Net Revenue Retention (NRR) has become a key indicator for businesses with recurring revenues. It measures revenue growth from current customers. For instance, an NRR of 110% implies you’ve earned 10% more recurring revenue this year from last year’s customers.
There are only two ways to increase your revenue: acquire new customers or earn more from existing ones. NRR ignores new customer acquisition and measures your effectiveness at growing revenue from existing customers.
Even though many companies now recognize its importance, they still don’t give NRR the attention or resources it deserves. Here is why:
A subscription-based business must prioritize attracting and retaining new customers in the initial stages of a new product. Failure here is a catastrophic loss of development resources. Someone is likely to lose a job or at least not get promoted. Thus, new customer acquisition is urgent!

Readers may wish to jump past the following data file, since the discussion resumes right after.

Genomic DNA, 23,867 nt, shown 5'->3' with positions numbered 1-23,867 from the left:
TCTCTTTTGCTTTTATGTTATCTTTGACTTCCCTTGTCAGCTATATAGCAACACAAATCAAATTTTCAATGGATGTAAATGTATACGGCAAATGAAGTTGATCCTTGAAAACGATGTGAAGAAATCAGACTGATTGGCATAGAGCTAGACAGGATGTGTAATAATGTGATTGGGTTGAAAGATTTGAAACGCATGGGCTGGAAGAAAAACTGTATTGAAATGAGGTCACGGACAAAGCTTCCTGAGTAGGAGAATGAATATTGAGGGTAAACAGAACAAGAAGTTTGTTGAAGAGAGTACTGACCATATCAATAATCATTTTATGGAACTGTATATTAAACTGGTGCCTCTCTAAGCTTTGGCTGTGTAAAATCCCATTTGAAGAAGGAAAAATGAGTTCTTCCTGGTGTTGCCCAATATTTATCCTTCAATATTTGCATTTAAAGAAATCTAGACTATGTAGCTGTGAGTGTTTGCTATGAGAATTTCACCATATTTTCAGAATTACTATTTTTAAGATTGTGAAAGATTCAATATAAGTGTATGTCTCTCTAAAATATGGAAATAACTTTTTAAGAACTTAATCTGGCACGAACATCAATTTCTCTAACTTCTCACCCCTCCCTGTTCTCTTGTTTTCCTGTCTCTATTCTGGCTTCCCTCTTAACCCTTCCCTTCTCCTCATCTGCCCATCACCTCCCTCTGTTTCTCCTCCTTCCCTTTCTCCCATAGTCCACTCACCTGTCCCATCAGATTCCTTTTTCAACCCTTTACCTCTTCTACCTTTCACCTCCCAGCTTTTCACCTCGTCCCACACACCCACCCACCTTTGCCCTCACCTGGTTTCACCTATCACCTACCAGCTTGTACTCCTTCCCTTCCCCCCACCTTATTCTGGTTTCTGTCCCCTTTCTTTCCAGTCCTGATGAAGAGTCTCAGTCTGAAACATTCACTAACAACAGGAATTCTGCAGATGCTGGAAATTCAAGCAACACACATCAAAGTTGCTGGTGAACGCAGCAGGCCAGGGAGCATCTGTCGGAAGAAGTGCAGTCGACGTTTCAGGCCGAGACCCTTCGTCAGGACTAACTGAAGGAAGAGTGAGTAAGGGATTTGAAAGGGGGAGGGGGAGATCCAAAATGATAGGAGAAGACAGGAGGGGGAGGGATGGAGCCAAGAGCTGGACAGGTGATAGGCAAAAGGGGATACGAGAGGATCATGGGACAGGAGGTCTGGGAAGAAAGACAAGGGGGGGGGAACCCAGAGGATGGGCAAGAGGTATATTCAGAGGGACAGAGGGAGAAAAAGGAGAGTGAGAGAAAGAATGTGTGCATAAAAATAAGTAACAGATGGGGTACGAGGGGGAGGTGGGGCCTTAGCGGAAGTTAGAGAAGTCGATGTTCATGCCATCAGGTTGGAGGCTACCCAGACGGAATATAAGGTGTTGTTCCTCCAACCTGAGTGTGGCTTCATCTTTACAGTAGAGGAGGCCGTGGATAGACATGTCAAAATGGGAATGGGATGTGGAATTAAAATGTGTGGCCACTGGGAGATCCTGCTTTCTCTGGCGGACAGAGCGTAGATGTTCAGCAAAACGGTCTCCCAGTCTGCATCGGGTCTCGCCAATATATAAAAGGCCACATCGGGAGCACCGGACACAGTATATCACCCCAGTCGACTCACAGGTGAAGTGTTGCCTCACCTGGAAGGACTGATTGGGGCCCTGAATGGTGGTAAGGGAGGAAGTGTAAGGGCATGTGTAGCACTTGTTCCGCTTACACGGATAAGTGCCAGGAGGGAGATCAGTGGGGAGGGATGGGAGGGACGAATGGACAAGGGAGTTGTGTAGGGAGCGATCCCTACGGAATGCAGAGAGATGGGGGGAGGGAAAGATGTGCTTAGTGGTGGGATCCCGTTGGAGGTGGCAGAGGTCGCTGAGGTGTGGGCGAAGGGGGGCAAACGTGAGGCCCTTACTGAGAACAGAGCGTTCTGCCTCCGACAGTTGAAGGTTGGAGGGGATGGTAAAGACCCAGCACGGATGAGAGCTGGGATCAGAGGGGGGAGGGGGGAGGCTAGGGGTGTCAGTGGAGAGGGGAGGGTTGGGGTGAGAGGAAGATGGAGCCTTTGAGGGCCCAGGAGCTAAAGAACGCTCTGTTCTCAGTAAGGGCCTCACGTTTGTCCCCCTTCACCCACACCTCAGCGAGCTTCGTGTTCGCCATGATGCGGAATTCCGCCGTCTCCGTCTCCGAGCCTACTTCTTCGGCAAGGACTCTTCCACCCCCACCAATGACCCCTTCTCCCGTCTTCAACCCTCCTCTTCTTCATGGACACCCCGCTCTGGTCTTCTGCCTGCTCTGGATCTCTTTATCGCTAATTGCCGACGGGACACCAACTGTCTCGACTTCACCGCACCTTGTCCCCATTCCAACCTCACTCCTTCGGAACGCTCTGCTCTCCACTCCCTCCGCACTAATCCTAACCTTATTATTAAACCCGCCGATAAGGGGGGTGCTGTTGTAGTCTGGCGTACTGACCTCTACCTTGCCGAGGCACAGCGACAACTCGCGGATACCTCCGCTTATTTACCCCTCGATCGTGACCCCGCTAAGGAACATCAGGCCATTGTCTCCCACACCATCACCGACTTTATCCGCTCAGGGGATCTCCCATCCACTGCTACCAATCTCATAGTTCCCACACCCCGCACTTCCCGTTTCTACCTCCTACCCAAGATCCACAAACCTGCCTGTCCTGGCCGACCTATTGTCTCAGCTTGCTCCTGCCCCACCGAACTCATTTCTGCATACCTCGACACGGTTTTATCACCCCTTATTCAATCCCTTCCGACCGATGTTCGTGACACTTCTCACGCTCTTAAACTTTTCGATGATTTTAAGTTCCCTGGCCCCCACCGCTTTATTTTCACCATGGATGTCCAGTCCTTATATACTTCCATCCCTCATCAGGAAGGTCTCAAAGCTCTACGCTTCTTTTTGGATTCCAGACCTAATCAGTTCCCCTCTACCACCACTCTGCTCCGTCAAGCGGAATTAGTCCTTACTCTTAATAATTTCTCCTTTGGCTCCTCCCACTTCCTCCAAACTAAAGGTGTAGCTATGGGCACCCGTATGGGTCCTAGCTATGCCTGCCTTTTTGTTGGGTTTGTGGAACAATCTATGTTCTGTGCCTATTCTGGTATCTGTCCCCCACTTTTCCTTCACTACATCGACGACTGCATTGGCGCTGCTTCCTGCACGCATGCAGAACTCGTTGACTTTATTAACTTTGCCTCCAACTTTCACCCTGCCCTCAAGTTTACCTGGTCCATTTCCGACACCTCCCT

After you have built a decent customer base, growing customers becomes more important. In fact, it can become a higher percentage of your overall growth, but many companies overlook this. Why? Because it’s NOT urgent. Nobody will lose their job if they don’t grow customers. As long as you don’t lose customers and keep winning new ones, the company is growing and practically oblivious to this extremely important growth focus.
Increasing NRR isn’t easy. It demands courage to adjust prices, the savvy to structure products for upgrades, the acumen to set pricing metrics that reflect customer value, and deep market segment insights to innovate relevant products. No, it isn’t easy, but it’s incredibly profitable.
If you’re a subscription business with a robust customer base, I recommend you prioritize enhancing your NRR. Set it as a goal. Commit resources to understanding market needs, crafting compelling product packages, and implementing effective pricing strategies.
It’s challenging, but the payoff is significant.
How do you grow your customers?
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Now, go make an impact!Tags: pricing, revenue